Abstract Hox genes, especially HOXA and HOXB genes, are critical for maintaining the balance between self-renewal and differentiation of hematopoietic stem cells (HSCs). Dysregulation of HOXA and/or HOXB genes is a dominant mechanism of leukemic transformation. Aberrant HOX gene expression is associated with fusion genes involving MLL1 and NUP98, and mutations in NPM1 and CEBPA. However, the epigenetic mechanisms that regulate HOX gene transcription to control HSC function remain to be explored. Furthermore, it is critical to elucidate how HOX genes are aberrantly activated during leukemogenesis. Better understanding of these critical questions will assist in the development of highly effective and selective targeted therapies. We recently identified a HoxB locus associated long intergenic noncoding RNA (lncRNA), HoxBlinc, which controls hematopoietic lineage commitment and differentiation by organizing CTCF mediated active chromatin domain to facilitate anterior HoxB gene activation. HoxBlinc recruits the Setd1a/MLL1 complexes to activate HoxB genes. We found that HoxBlinc lncRNA is overexpressed in significant portions of AML patients, and AML patients with high HoxBlinc expression had significantly shortened survival compare to patients with low HOCBLINC expression. Furthermore, transgenic expression of HoxBlinc in mice leads to increased pools of LT-HSCs and ST-HSCs, and development of lethal AML-like disease. We hypothesize that HoxBlinc lncRNA is a critical epigenetic regulator of HSCs, by controlling the activation of Hox and other key HSC-regulating genes through modulation of chromatin dynamics. In addition, up-regulation of HoxBlinc may represent a potent oncogenic event in leukemogenesis. To test these hypothesis, we will: 1) determine the role of HoxBlinc lncRNA in HSC biology and behavior by performing serial transplantation and paired daughter cell assays using purified HoxBlinc-Tg HSCs; 2) determine whether transgenic HoxBlinc expression is sufficient to perturb hematopoiesis and cause myeloid malignancies in mice; 3) investigate the mechanism(s) by which HoxBlinc lncRNA regulates behaviors of different stages of HSCs by examining global changes in HoxBlinc chromatin binding, 3D chromatin organization, histone modifications, chromatin accessibility, as well as transcription profiles in HSCs purified from WT and HoxBlinc-Tg mice; 4) examine if the function exerted by HoxBlinc lncRNA in HSCs is dependent on the Setd1a/MLL1 complexes; 5) explore whether HOXBLINC lncRNA can serve as an effective therapeutic target for AMLs by examining whether HoxBlinc loss is capable of mitigating NPM1C+- or other mutation-driven myeloid malignancies via abrogating the signature aberrant HOX gene expression. Success of the proposed studies will result in fundamental knowledge regarding the regulation of HSCs by lncRNAs. Our studies could establish HoxBlinc as a powerful oncogenic lncRNAs during leukemogenesis. HOXBLINC lncRNA might represent a novel therapeutic target for AMLs with high HOXBLINC expression.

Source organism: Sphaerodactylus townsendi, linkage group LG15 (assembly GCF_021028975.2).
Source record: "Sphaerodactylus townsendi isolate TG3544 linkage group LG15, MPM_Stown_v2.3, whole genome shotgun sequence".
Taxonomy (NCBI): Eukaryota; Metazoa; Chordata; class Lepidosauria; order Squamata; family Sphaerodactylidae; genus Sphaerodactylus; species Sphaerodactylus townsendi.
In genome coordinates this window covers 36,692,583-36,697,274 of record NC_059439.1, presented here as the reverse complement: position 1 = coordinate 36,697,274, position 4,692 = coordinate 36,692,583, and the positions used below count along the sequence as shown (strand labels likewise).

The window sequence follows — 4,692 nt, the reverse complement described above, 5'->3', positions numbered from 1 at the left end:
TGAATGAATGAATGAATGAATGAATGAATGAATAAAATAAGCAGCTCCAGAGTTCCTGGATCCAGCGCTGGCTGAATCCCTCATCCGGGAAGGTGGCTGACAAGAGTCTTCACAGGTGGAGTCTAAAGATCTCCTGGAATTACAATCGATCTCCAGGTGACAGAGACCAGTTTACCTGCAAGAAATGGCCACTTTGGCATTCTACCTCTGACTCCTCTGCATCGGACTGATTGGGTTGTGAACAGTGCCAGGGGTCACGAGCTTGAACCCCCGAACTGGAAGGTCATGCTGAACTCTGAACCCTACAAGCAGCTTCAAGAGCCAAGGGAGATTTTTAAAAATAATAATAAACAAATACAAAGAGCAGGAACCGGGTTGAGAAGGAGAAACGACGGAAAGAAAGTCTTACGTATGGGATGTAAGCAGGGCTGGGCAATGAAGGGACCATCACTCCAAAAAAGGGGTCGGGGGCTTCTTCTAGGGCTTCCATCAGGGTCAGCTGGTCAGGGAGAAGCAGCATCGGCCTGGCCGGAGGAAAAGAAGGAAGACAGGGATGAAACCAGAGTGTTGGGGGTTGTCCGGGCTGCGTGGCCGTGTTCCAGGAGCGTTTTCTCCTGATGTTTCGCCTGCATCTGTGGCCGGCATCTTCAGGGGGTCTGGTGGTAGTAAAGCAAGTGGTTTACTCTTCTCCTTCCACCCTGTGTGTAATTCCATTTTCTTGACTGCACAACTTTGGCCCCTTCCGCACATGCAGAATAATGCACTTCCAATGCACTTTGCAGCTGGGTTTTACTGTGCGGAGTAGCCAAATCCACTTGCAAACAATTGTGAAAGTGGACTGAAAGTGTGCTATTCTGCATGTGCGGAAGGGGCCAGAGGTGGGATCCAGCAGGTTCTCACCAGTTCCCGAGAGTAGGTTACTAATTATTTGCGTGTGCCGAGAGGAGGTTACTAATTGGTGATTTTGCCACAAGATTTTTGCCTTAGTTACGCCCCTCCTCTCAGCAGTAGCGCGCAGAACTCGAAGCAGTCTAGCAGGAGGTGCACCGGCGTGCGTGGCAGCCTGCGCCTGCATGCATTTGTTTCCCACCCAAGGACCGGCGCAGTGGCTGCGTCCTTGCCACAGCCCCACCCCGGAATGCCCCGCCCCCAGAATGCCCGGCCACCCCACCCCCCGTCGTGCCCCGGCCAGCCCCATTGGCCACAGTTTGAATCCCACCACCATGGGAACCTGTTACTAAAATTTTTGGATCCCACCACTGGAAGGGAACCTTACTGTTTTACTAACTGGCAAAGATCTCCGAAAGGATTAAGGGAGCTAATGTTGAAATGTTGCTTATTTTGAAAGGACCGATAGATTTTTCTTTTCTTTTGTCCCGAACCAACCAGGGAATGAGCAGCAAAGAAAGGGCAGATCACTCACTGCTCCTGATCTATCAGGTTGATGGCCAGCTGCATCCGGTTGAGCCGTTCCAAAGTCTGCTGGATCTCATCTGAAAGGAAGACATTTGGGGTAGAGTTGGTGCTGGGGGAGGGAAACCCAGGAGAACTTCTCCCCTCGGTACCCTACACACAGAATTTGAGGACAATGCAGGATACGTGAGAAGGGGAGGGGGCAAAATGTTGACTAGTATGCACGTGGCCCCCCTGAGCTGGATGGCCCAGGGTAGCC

|Effective start/end date||1/15/19 → 12/31/22|
- National Institutes of Health: $557,193.00
Long Noncoding RNA
Hematopoietic Stem Cells